Out of this complex world of reality that we experience and participate in, how do the Four Noble Truths directly relate to our experiences of pain and pleasure? The basic premise of the Four Noble Truths is recognition of the very fundamental nature we all share—the natural and instinctual desire to attain happiness and overcome suffering. When we refer to suffering here, we do not mean only immediate experiences such as painful sensations. From the Buddhist point of view, even the very physical and mental bases from which these painful experiences arise—the five aggregates [Skt: skandha] of form, feeling, discriminative awareness, conditioning factors and consciousness — are suffering in nature. At a fundamental level, the underlying conditioning that we all share is also recognized as dukkha, or suffering.

What gives rise to these sufferings? What are the causes and conditions that create them? Of the Four Noble Truths, the first two truths—suffering and its origin—relate to the causal process of the suffering that we all naturally wish to avoid. It is only by ensuring that the causes and conditions of suffering are not created or, if the cause has been created, that the conditions do not become complete, that we can pre vent the consequences from ripening. One of the fundamental aspects of the law of causality is that if all the causes and conditions a re fully gathered, there is no force in the universe that can prevent their fruition. This is how we can understand the dynamic between suffering and its origin.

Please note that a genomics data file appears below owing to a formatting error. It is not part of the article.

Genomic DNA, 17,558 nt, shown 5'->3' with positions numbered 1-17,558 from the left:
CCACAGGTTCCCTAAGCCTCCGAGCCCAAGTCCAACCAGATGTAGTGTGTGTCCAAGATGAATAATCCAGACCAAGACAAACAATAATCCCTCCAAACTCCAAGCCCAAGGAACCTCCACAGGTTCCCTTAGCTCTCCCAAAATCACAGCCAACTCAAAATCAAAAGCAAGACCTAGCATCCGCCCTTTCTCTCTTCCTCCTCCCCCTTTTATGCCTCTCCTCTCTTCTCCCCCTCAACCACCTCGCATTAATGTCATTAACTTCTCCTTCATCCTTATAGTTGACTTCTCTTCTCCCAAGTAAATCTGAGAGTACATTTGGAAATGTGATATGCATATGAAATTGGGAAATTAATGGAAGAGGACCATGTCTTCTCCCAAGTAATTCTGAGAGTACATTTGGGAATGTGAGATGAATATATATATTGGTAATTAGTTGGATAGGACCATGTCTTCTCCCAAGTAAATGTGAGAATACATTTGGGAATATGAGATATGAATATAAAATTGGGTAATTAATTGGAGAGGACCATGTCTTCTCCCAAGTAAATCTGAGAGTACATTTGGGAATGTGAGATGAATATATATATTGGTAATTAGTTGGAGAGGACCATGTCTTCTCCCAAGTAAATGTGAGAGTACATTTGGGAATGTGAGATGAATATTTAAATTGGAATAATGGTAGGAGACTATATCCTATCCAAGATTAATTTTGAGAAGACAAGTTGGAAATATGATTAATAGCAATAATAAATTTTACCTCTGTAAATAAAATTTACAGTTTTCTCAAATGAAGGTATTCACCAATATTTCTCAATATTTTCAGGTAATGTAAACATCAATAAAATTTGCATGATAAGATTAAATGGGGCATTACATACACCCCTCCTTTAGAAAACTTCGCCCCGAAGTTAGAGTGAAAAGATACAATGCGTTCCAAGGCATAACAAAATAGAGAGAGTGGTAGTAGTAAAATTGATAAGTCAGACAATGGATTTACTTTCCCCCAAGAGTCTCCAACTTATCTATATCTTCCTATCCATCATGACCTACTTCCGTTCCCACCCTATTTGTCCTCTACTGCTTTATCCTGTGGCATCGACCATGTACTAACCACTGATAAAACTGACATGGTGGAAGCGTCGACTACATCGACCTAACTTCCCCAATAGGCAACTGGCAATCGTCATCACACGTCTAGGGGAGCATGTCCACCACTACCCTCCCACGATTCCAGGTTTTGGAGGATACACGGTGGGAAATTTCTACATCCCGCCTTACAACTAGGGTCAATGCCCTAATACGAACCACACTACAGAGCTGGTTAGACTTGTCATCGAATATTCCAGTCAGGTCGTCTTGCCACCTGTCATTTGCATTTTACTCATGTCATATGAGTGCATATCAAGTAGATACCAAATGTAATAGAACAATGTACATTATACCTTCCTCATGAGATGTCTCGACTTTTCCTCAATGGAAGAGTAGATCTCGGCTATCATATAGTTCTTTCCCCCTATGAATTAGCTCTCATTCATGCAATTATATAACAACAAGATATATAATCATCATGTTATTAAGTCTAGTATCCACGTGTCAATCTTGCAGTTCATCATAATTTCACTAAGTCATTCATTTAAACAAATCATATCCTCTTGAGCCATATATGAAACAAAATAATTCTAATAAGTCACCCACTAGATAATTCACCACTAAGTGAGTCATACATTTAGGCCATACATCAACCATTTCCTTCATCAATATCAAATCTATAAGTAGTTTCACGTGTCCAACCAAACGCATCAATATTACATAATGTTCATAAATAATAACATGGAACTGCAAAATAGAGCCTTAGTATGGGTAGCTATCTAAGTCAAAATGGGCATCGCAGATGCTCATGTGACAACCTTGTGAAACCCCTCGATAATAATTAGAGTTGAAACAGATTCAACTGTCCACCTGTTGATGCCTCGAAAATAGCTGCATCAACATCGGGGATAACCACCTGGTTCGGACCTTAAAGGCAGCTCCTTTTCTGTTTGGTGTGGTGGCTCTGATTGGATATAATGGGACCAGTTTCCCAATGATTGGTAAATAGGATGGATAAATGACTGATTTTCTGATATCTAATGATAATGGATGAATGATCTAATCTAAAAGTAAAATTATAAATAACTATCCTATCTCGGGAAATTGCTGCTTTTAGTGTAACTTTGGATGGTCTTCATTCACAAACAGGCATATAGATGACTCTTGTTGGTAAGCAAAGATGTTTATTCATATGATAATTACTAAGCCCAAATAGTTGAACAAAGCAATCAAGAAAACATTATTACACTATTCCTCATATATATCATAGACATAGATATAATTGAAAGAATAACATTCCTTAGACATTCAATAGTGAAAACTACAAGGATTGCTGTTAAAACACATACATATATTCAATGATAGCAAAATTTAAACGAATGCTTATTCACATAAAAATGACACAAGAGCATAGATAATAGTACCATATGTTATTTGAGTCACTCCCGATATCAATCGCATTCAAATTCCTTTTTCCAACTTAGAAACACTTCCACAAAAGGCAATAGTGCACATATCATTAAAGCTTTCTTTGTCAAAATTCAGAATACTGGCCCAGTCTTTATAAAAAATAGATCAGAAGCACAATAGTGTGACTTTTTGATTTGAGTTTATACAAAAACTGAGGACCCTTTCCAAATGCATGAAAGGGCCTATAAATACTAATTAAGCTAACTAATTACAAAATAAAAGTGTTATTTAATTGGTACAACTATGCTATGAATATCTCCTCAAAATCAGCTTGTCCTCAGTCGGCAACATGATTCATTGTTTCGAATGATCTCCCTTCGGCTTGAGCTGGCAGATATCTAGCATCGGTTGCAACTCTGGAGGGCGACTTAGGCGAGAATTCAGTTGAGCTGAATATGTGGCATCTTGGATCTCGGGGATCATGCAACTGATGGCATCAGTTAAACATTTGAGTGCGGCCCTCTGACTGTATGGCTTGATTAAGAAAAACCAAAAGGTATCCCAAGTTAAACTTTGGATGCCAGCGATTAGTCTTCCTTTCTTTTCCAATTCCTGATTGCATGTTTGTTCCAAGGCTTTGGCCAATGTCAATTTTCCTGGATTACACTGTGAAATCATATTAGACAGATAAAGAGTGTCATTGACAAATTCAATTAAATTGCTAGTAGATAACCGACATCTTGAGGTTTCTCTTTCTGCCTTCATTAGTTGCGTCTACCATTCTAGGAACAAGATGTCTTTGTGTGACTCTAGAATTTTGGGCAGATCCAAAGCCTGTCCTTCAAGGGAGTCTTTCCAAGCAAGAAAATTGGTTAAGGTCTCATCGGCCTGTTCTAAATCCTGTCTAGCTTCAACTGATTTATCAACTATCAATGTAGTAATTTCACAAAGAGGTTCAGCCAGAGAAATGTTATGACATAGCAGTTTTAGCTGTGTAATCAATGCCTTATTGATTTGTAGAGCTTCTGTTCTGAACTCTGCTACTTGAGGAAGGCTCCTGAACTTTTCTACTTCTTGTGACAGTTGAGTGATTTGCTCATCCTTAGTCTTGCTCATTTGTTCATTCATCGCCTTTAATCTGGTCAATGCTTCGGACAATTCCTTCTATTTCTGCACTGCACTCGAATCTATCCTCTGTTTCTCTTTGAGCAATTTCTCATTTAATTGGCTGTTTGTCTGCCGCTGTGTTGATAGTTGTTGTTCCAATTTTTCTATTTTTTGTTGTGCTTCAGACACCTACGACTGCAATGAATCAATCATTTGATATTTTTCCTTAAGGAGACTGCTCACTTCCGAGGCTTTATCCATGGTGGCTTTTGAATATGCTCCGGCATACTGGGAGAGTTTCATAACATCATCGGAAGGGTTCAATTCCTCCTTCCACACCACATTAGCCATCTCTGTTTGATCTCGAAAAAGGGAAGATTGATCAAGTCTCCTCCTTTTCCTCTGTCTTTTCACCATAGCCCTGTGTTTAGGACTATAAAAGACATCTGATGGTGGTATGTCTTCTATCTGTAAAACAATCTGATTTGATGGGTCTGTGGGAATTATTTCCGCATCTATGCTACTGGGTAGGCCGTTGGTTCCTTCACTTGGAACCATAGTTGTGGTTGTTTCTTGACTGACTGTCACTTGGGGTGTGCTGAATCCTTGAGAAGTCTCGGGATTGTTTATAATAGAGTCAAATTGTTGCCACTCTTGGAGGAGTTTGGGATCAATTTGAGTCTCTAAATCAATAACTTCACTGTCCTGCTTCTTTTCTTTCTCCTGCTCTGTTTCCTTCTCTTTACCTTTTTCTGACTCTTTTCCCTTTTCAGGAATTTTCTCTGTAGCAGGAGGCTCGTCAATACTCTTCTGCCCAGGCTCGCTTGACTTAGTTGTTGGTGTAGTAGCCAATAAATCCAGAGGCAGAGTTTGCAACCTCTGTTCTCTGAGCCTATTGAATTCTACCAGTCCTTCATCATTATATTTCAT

The last two truths—cessation of suffering and the path to its cessation— relate to the experience of happiness to which we all naturally aspire. Cessation—the total pacification of suffering and its causes— refers to the highest form of happiness, which is neither a feeling nor an experience; the path—the methods and processes by which cessation is attained—is its cause. Therefore, the last two truths relate to the causal process of happiness.

The Three Jewels: Buddha, Dharma and Sangha

There are two principal origins of suffering—karma and the emotional and mental afflictions that underlie and motivate karmic actions. Karma is rooted in and motivated by mental defilements, or afflictions, which are the primary roots of our suffering and cyclic existence. Therefore, it is important for practitioners to cultivate three understandings:

1. The fundamental nature of consciousness is luminous and pure.
2. Afflictions can be purified—separated from the essential nature of mind.
3. There are powerful antidotes that can be applied to counter the defilements and afflictions.

You should develop the recognition of the possibility of a true cessation of suffering on the basis of these three facts. True cessation is what is meant by the Jewel of Dharma, the second of the Three Jewels. Dharma also refers to the path to the cessation of suffering—the direct realization of emptiness.